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It's 1915, and the Great War is intensifying, and the time of darkness has come. The slaves of the south have risen against their masters, taken on the creed of Bolshevism and are attacking the Confederacy from within. But the United States remains pinned between their weakened southern rival, and their other bitter enemy, Canada. But both Presidents - Theodore Roosevelt of the Union and staunch Confederate Woodrow Wilson - are stubbornly determined to lead their nations to victory, at any cost. Meanwhile the new and poisonous weapons of tanks, gas and planes are starting to make their presence felt at the front. It's total war for the first time in human history and it's ordinary people on both sides who are the ones to begin suffer...
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Harry Turtledove marches on through history with The Great War: Walk in Hell. In his alternate timeline, the Confederate States of America won the Civil War, aided by Britain and France. In the 1880s (How Few Remain), Americans fought again after the CSA acquired parts of Mexico--and the CSA won again. When WWI begins with Archduke Ferdinand's assassination in 1914 (The Great War: American Front), the 34-state USA under Teddy Roosevelt allies with Imperial Germany and Austria against Britain, France, Russia, Japan, Canada, and Woodrow Wilson's CSA. Trenches divide Canada, fierce fighting rages from Tennessee and Kentucky into Pennsylvania, a Mormon uprising against the USA consumes Utah, and a black socialist rebellion distracts the CSA, where slavery has ended but blacks still await full citizenship.
Walk in Hell takes us from fall, 1915, through 1916. Soldiers, sailors, and airmen continue the fight, but much happens behind the lines too. Turtledove's characters include Jewish immigrants who are socialist and antiwar, a widow running a coffee house in CSA-occupied Washington, D.C., who passes information to the USA, and two Canadian farmers living under U.S. occupation in Quebec and Manitoba. He vividly conveys the human side of war. When Joe Hammerschmitt gets a shoulder wound in the Virginia trenches:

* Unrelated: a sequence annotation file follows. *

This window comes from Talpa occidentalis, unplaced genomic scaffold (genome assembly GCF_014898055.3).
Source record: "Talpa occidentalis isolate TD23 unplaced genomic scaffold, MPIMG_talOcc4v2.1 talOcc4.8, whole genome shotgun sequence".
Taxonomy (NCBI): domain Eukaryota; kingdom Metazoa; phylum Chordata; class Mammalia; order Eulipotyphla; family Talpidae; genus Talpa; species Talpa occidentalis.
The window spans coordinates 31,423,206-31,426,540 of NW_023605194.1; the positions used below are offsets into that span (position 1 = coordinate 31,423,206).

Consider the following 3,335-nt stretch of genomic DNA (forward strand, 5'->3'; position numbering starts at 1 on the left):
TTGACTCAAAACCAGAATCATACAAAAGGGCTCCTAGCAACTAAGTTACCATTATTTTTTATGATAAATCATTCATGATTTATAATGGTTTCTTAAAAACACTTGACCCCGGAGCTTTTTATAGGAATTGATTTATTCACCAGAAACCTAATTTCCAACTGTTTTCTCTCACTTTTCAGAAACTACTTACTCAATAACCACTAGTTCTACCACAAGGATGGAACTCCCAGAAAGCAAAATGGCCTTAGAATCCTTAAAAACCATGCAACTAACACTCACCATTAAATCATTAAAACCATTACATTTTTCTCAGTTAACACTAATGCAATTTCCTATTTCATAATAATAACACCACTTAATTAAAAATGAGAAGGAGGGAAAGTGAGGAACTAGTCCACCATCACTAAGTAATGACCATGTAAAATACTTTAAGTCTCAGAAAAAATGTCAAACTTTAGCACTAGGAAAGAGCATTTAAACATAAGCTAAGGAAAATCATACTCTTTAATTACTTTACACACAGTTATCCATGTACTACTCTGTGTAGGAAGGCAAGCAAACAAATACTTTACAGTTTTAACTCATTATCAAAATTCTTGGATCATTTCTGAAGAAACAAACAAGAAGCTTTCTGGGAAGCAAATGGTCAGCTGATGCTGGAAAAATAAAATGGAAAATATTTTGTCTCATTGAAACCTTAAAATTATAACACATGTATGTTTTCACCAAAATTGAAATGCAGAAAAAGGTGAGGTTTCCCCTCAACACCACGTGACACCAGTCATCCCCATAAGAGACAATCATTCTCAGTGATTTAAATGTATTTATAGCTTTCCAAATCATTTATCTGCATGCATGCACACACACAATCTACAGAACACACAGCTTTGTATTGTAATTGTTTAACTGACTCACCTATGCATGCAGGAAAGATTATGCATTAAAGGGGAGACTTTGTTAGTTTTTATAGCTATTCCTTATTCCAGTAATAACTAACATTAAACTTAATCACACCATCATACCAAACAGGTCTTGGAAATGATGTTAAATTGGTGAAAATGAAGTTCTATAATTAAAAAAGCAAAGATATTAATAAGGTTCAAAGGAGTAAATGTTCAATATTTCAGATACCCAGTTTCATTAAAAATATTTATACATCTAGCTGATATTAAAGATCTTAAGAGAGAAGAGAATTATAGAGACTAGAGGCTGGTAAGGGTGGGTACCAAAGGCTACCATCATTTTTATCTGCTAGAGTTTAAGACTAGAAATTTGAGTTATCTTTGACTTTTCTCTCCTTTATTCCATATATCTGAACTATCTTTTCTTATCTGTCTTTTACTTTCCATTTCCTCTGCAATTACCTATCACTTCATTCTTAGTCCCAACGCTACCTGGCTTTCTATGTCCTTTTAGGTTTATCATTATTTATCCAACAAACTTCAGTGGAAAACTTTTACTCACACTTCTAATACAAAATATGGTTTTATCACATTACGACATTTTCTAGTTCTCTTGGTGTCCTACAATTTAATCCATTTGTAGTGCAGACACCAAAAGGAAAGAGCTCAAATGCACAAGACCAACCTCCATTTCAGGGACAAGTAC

... pain warred with exultation on his long, thin face. Exultation won. 'Got me a hometowner, looks like,' he said happily. Half the men up there with him made sympathetic noises; the other half looked frankly jealous. Hammerschmitt was going to be out of the firing line for weeks, maybe months, to come, and they still risked not just death but horrible mutilation every day.
Some find Turtledove's cast too large, the story's action too slow. Others complain that Walk in Hell is too similar to his Worldwar series. Alternate history buffs, however, will marvel at his mastery of detail, enjoy following his logic as he pursues military and social developments onward in time, and find it hard to wait for the next in the series. --Nona VeroFrom the Inside Flap:
The year is 1915, and the world is convulsing. Though the Confederacy has defeated its northern enemy twice, this time the United States has allied with the Kaiser. In the South, the freed slaves, fueled by Marxist rhetoric and the bitterness of a racist nation, take up the weapons of the Red rebellion. Despite these advantages, the United States remains pinned between Canada and the Confederate States of America, so the bloody conflict continues and grows. Both presidents--Theodore Roosevelt of the Union and staunch Confederate Woodrow Wilson--are stubbornly determined to lead their nations to victory, at any cost. . .
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Book Description Hodder Paperback, 2000. Paperback. Condition: New. Never used!. Seller Inventory # P110340715480
Book Description Hodder Paperback, 2000. Paperback. Condition: New. Brand New!. Seller Inventory # VIB0340715480
Book Description Hodder & Stoughton, 2000. Condition: New. book. Seller Inventory # M0340715480